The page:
In buffered saline, HWS-1 and Etafilcon hydrate to 60 and 58% water content respectively. However, the water content of these hydrogels is 27.6 and 35.4% respectively in distilled water without previous exposure to the sodium ion. Also, HWS-1 resulted in 23% water content in 5% w/v saline solution. Thus, it is impractical to hydrate these ionic hydrogels in distilled water and run the diffusion experiments in a manner similar to non-ionic Polymacon and Lidofilcon hydrogels. The following approach was adopted to adjust the water content in these ionic hydrogels.

HWS-1 and Etafilcon discs were separately hydrated in known concentration of NaOH solution. pH of the solutions containing the hydrated discs was then adjusted to neutral by slow addition of HCl under stirring such that the resulting solutions had NaCl concentrations of 5% and 1% respectively. The water content of HWS-1 and Etafilcon discs were 60.33 and 57.8% respectively. The shifts in the concentration of NaCl from 5 to 4% for HWS-1 discs and 1 to 0.5% for Etafilcon discs resulted in only slight variation in hydration.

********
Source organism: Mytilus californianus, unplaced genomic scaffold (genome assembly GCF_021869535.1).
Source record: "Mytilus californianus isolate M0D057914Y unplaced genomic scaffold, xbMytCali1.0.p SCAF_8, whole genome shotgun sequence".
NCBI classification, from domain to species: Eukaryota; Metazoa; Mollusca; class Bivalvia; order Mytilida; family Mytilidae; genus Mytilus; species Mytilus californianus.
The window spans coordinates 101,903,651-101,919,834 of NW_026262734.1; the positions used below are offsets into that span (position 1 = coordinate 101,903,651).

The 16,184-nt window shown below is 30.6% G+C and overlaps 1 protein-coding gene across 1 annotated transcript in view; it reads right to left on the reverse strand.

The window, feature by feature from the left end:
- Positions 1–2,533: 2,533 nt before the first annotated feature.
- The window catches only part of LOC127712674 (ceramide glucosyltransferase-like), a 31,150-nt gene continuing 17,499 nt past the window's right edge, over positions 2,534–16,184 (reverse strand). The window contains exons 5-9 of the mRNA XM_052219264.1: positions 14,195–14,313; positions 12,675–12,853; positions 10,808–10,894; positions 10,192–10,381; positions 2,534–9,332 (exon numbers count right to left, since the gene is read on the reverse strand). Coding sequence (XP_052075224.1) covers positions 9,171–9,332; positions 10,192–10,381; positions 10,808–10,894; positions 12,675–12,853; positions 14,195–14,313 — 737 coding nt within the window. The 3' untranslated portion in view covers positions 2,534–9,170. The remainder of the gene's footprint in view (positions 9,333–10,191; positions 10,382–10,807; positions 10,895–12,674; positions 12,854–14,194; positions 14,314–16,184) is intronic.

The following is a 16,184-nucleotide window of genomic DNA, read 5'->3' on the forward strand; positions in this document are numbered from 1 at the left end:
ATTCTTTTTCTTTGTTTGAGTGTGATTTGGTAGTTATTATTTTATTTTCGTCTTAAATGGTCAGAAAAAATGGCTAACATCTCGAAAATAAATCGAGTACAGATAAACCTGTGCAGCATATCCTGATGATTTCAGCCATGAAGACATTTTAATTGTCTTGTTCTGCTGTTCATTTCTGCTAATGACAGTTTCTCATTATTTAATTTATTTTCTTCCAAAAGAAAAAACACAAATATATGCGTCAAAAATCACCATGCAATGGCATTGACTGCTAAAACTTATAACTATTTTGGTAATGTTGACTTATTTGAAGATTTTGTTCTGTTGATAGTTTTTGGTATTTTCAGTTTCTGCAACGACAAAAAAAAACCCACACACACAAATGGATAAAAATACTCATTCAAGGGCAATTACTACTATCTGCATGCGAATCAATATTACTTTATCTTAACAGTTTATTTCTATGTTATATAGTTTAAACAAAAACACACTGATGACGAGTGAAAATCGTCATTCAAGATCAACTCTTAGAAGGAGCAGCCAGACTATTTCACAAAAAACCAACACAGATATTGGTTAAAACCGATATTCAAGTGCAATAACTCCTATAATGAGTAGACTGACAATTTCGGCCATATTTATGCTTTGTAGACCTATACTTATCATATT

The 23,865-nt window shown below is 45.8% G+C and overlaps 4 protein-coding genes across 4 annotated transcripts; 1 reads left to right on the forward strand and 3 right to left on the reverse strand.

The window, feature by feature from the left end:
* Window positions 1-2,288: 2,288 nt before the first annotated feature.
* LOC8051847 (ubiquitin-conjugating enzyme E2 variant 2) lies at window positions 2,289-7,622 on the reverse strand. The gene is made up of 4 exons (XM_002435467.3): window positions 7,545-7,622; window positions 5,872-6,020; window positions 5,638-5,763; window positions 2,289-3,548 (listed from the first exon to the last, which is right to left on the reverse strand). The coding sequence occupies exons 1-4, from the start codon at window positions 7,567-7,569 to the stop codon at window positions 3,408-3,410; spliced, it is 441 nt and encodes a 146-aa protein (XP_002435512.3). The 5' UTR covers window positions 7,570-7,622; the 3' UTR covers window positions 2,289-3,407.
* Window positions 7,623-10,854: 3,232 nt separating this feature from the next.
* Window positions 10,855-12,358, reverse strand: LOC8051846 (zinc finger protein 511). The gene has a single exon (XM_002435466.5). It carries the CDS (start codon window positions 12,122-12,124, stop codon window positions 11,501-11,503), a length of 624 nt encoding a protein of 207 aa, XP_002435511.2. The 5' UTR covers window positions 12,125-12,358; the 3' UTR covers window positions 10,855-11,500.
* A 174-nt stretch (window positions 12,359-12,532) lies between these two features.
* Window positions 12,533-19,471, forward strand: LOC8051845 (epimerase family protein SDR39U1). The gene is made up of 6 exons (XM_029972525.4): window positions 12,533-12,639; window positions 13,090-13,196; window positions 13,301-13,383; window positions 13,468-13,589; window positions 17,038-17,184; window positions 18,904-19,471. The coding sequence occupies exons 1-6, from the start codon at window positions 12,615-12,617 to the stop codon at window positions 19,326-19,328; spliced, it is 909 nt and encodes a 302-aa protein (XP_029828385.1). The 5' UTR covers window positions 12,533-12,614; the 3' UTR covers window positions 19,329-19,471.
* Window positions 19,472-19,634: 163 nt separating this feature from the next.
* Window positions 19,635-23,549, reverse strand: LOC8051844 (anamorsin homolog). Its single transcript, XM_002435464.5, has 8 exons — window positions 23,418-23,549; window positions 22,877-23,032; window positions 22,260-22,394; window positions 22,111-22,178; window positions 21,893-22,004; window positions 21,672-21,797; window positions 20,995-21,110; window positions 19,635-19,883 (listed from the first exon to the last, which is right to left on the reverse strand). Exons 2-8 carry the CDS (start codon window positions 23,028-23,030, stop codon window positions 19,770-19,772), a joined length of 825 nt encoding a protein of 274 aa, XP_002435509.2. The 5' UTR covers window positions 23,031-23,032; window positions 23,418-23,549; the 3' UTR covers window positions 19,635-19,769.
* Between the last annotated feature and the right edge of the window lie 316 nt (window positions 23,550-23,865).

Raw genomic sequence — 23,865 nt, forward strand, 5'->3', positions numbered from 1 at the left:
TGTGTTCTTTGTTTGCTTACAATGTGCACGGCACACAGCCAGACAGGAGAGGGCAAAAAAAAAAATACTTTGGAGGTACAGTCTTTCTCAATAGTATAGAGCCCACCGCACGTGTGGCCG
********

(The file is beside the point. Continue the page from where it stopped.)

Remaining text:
In HWS-1, DNaCl was determined by placing the hydrated disc in between the cell compartments containing 3 ml of 5% NaCl solution in the donor (LHS) compartment and 3 ml of 4% NaCl solution in the receiver (RHS) compartment. An experiment was run for 3.5 hours and an increase in the chloride content in 4% NaCl solution was measured. While calculating the diffusion coefficient, instead of initial gradient in the concentration of NaCl between the two compartments (Δc initial), the average gradient in the concentration of NaCl between the two compartments (Δc average) at the beginning and end of the experiment was employed in equation 2. At the end of an experiment, noticeable change resulted in the final change in the concentration ((Δc final). DNacl of Etafilcon disc was measured in a similar manner except that 1 and 0.5% NaCl solutions were used in the donor (LHS) and the receiver (RHS) compartments respectively. The experiments were run for 5 and 7 hours.